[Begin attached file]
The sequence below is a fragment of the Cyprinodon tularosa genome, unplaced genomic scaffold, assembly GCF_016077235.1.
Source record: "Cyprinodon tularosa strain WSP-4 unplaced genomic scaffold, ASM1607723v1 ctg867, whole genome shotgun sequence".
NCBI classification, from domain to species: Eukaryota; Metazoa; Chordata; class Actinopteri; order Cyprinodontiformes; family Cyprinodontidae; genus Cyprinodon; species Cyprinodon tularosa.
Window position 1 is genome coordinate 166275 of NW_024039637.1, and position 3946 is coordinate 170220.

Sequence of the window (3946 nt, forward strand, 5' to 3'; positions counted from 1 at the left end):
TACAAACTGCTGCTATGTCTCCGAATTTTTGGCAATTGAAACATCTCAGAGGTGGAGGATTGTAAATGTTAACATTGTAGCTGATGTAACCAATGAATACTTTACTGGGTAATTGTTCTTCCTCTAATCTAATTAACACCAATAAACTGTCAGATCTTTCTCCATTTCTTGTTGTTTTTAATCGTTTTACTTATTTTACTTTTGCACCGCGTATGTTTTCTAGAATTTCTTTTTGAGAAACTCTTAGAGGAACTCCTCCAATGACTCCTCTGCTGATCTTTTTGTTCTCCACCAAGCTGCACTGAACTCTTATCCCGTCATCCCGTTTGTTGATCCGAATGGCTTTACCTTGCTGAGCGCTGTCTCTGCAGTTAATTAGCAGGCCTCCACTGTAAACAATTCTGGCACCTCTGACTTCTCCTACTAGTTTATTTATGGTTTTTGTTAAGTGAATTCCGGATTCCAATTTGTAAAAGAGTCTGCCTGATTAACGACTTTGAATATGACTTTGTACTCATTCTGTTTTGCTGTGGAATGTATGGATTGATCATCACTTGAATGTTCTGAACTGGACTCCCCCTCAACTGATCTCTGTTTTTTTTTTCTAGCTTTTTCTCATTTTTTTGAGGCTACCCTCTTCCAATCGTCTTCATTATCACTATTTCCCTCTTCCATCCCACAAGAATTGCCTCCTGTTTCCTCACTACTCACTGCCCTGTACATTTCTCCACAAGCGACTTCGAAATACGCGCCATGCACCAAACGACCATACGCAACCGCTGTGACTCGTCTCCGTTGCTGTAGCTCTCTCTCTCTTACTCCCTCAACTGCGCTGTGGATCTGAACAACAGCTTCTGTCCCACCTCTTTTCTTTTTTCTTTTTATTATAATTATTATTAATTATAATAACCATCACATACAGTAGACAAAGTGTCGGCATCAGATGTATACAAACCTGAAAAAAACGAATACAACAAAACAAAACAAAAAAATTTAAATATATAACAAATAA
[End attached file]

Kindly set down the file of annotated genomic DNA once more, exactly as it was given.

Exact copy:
The sequence below is a fragment of the Cyprinodon tularosa genome, unplaced genomic scaffold, assembly GCF_016077235.1.
Source record: "Cyprinodon tularosa strain WSP-4 unplaced genomic scaffold, ASM1607723v1 ctg867, whole genome shotgun sequence".
NCBI classification, from domain to species: Eukaryota; Metazoa; Chordata; class Actinopteri; order Cyprinodontiformes; family Cyprinodontidae; genus Cyprinodon; species Cyprinodon tularosa.
Window position 1 is genome coordinate 166275 of NW_024039637.1, and position 3946 is coordinate 170220.

Sequence of the window (3946 nt, forward strand, 5' to 3'; positions counted from 1 at the left end):
TACAAACTGCTGCTATGTCTCCGAATTTTTGGCAATTGAAACATCTCAGAGGTGGAGGATTGTAAATGTTAACATTGTAGCTGATGTAACCAATGAATACTTTACTGGGTAATTGTTCTTCCTCTAATCTAATTAACACCAATAAACTGTCAGATCTTTCTCCATTTCTTGTTGTTTTTAATCGTTTTACTTATTTTACTTTTGCACCGCGTATGTTTTCTAGAATTTCTTTTTGAGAAACTCTTAGAGGAACTCCTCCAATGACTCCTCTGCTGATCTTTTTGTTCTCCACCAAGCTGCACTGAACTCTTATCCCGTCATCCCGTTTGTTGATCCGAATGGCTTTACCTTGCTGAGCGCTGTCTCTGCAGTTAATTAGCAGGCCTCCACTGTAAACAATTCTGGCACCTCTGACTTCTCCTACTAGTTTATTTATGGTTTTTGTTAAGTGAATTCCGGATTCCAATTTGTAAAAGAGTCTGCCTGATTAACGACTTTGAATATGACTTTGTACTCATTCTGTTTTGCTGTGGAATGTATGGATTGATCATCACTTGAATGTTCTGAACTGGACTCCCCCTCAACTGATCTCTGTTTTTTTTTTCTAGCTTTTTCTCATTTTTTTGAGGCTACCCTCTTCCAATCGTCTTCATTATCACTATTTCCCTCTTCCATCCCACAAGAATTGCCTCCTGTTTCCTCACTACTCACTGCCCTGTACATTTCTCCACAAGCGACTTCGAAATACGCGCCATGCACCAAACGACCATACGCAACCGCTGTGACTCGTCTCCGTTGCTGTAGCTCTCTCTCTCTTACTCCCTCAACTGCGCTGTGGATCTGAACAACAGCTTCTGTCCCACCTCTTTTCTTTTTTCTTTTTATTATAATTATTATTAATTATAATAACCATCACATACAGTAGACAAAGTGTCGGCATCAGATGTATACAAACCTGAAAAAAACGAATACAACAAAACAAAACAAAAAAATTTAAATATATAACAAATAA